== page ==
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Friday, January 23, 2009


Two-hander on Musho! explores dynamics between a domestic worker and her “madam”. (Review by Shika Budhoo)

After watching Between Cup and Lip, the two-hander play on the Musho Festival that explores the dynamics in the relationship between a domestic worker and her “madam” I fully felt appreciative of this year’s Musho! Festival line-up. It has been truly impressive when considering that the pieces chosen have been of a high standard, on a variety of subject matter pertaining to the modern audience and in an assortment of styles, talents, techniques and skills. So far it has truly been learning, entertaining, culturally stimulating and inspiring. Much appreciated Musho! 2009 organisers.

For me, Between Cup and Lip, was a very personal experience, as today was the day I had my first experience of my first domestic worker-employer dynamic. However, the twist in the tale is that she, Mavis, is my “other” mother, she’s worked for my mother since I was four and continues to work for her after many residential address changes and much distance to Mavis’s home.

Being single, my mother is a working mother so Mavis was the other female figure who was frequently present through my formative years and is still present. I recently moved and so Mavis has decided to work at my new flat once a week. Today was strange because we had to find a new dynamic and I think we did. My sister in jest aptly stated at the end of the night: “Now you’re the madam!” and - knowing she was joking but knowing what she meant - I realized that an important factor to the character of who I am and how I do certain things have been moulded by Mavis, and being younger than her, I can never be a madam. It is an interesting dynamic that I will cherish.

Apart from other extraordinary things it inspired, Between Cup and Lip made me aware of a relationship that has always been a part of me. This piece of true South African theatre highlighted its presence and importance.

Written by Kemble Elliot and directed by Yvette Hardie, Between Cup and Lip accurately displays the relationship between a domestic worker and employer. It shows the dynamic with truthful subtly and admirable importance. These days there are so many warnings about hiring the “right type” of domestic worker, about the questioned qualities of truthfulness, theft, arrogance and trust, that it is easy to forget that there are many, many honest, hardworking and dependable women who run the households of others and bring up other people’s children, paying whatever available attention is left to their own families and lives.

This production shows the story of a touching relationship between a domestic worker and her employer, without the usual warnings a primary factor. It features Kate (Frances Marek Slabolepszy) as the white 23 year-old newly married employer and Miriam –real name Zanele - (Ntomboxolo Mkhutshi) the black domestic worker.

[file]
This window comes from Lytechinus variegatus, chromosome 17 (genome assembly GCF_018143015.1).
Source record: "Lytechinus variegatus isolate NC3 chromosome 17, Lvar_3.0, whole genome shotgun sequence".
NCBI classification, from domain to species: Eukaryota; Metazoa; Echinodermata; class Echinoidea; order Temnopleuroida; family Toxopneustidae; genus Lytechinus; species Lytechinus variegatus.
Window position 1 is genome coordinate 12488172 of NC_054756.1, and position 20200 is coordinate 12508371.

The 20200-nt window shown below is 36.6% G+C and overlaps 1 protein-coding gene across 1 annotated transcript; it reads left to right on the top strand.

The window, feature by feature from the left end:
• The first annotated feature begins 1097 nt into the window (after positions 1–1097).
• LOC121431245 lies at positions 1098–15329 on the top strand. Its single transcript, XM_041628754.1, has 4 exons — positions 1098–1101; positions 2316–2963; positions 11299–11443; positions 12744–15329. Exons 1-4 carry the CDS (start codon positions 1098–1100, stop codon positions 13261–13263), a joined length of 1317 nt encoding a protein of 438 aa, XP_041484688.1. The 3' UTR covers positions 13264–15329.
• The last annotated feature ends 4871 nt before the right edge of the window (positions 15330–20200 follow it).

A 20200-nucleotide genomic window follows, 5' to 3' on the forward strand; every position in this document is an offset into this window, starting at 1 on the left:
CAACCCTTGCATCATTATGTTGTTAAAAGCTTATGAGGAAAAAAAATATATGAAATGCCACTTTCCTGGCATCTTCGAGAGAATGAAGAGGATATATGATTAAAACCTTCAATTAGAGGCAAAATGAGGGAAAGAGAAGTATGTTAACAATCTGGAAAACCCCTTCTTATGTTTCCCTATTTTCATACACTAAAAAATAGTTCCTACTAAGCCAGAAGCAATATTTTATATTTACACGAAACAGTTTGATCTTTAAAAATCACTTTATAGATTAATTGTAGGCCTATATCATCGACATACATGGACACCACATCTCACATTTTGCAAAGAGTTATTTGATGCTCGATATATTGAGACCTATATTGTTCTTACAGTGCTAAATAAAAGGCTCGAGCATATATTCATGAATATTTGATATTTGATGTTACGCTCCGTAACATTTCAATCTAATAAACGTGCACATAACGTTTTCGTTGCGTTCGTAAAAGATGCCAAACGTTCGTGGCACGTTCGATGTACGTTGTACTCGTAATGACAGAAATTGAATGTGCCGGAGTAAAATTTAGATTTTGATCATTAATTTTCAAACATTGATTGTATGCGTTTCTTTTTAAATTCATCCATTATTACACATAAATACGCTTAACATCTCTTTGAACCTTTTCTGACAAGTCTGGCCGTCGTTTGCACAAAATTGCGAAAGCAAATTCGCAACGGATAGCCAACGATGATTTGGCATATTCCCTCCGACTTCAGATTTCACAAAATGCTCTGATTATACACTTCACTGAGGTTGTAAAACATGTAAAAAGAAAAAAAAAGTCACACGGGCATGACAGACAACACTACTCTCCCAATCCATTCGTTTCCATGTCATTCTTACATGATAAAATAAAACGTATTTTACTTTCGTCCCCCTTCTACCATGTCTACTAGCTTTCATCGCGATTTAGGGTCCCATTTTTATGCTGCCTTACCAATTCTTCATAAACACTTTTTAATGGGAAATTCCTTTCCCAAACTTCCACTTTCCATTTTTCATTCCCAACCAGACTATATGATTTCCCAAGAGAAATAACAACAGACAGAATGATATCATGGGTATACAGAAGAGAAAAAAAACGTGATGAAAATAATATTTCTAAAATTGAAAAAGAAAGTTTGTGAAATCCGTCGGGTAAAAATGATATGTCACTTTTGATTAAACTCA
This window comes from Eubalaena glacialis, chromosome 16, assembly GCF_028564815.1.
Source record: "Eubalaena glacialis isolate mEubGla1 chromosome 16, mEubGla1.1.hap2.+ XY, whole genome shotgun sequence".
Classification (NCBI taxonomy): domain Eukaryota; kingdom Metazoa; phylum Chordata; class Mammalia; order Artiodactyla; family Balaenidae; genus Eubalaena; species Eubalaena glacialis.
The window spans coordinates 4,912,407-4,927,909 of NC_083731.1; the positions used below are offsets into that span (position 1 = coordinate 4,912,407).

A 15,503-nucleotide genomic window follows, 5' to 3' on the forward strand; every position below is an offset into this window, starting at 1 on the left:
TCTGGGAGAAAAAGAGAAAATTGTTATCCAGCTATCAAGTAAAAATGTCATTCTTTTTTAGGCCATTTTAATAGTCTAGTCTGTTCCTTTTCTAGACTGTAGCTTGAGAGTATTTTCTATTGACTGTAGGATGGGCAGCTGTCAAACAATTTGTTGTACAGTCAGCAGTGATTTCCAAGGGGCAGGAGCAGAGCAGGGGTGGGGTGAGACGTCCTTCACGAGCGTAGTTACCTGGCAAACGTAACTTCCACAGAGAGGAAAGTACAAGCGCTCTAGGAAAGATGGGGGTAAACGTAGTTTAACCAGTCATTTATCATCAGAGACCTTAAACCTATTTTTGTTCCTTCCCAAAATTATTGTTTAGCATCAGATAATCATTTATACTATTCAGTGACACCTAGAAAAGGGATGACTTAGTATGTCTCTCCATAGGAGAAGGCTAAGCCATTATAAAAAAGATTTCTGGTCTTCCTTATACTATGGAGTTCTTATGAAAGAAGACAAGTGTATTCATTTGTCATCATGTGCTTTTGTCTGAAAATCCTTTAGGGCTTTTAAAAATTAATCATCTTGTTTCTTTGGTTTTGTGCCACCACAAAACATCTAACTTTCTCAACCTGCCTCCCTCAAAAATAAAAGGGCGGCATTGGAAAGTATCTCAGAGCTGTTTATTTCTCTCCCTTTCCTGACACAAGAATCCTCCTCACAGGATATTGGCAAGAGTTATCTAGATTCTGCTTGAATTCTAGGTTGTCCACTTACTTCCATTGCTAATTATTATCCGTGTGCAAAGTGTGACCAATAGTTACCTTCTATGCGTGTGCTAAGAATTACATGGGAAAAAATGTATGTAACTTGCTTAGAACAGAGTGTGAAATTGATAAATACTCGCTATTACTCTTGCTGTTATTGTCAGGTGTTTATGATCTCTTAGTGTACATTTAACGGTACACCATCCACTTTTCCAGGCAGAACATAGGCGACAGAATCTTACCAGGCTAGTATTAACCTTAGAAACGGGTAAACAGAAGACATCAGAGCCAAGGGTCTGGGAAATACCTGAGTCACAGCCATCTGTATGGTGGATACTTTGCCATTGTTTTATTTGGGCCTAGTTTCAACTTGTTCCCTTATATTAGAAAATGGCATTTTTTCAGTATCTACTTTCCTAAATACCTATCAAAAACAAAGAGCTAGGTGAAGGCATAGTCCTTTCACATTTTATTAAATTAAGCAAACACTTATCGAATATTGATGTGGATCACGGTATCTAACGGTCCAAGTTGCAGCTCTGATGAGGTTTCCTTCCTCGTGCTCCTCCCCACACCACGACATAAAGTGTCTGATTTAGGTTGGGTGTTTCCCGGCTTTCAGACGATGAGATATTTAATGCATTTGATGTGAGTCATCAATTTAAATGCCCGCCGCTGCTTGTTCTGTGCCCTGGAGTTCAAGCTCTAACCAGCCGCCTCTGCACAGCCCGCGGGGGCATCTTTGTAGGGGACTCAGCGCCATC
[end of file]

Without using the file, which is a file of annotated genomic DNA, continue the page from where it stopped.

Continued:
Both characters go through life’s trials and joys, leaning on each other when it mattered and turning on each other in their moments of needed selfishness, in order to survive with a sense of acceptance of themselves, inside and outside the relationship. Words that I must quote were spoken by Mkhutshi (Miriam/Zanele): “I’ve decided my life is a soap opera. I ran away from home, I don’t know my father, my mother died, I have three different children from three different men, I have a child who is living with his father, one of my children I adopted, my sister is dying of a disease, and the man I am with is cheating on me.”

Mkhutshi portrayed the character of Miriam/Zanele with flair. She had grace when she was motherly, comedic fun when confusion reigned, possessed admirable strength in moments when strength was needed and had complete meltdowns that brought tears to my eyes. Apart from already being emotionally favourable to the piece given my day’s experience, Mkhutshi’s performance was so endearing and giving that skill in true representation was certainly not lacking on this stage. It was spine-tingling at moments.

Frances Marek Slabolepszy successfully portrays the younger woman finding her way in her womanhood. With a great interpretation of the characters, her performance showed all the subtle nuances of a woman loving, feeling, hurting and learning. She has a unique energy which simultaneously shows her comfort on stage. The moment in which it is explained how Miriam/Zanele believes she’ll turn white from the lips if she drinks from Kate’s tea cup, explains the phrase “between cup and lip” - i.e. the many things that can go wrong between the plan and the action. Sterling performances from two talented young ladies!

It’s an absolute pleasure to see a show well-directed, well-acted and technically adept. Of course, the marvel of this show in the direction, acting and technicals was fully enhanced as the team was given a script that can be called a truly South African script which honestly expresses the dynamics of the racial divide. The script is cleverly written, with many moments identified in real life, and many new things learnt about the skill and effort it takes to manage the lives we lead, with and without each other.

There is so much more to say about specific moments in this production, but I’ll just say this: if you are able to see this show anywhere near you in the future - manage your life to make sure you witness something that promises true South African voices, with talented performers and a journey that ensures you leave the theatre with a new thought in mind. – Shika Budhoo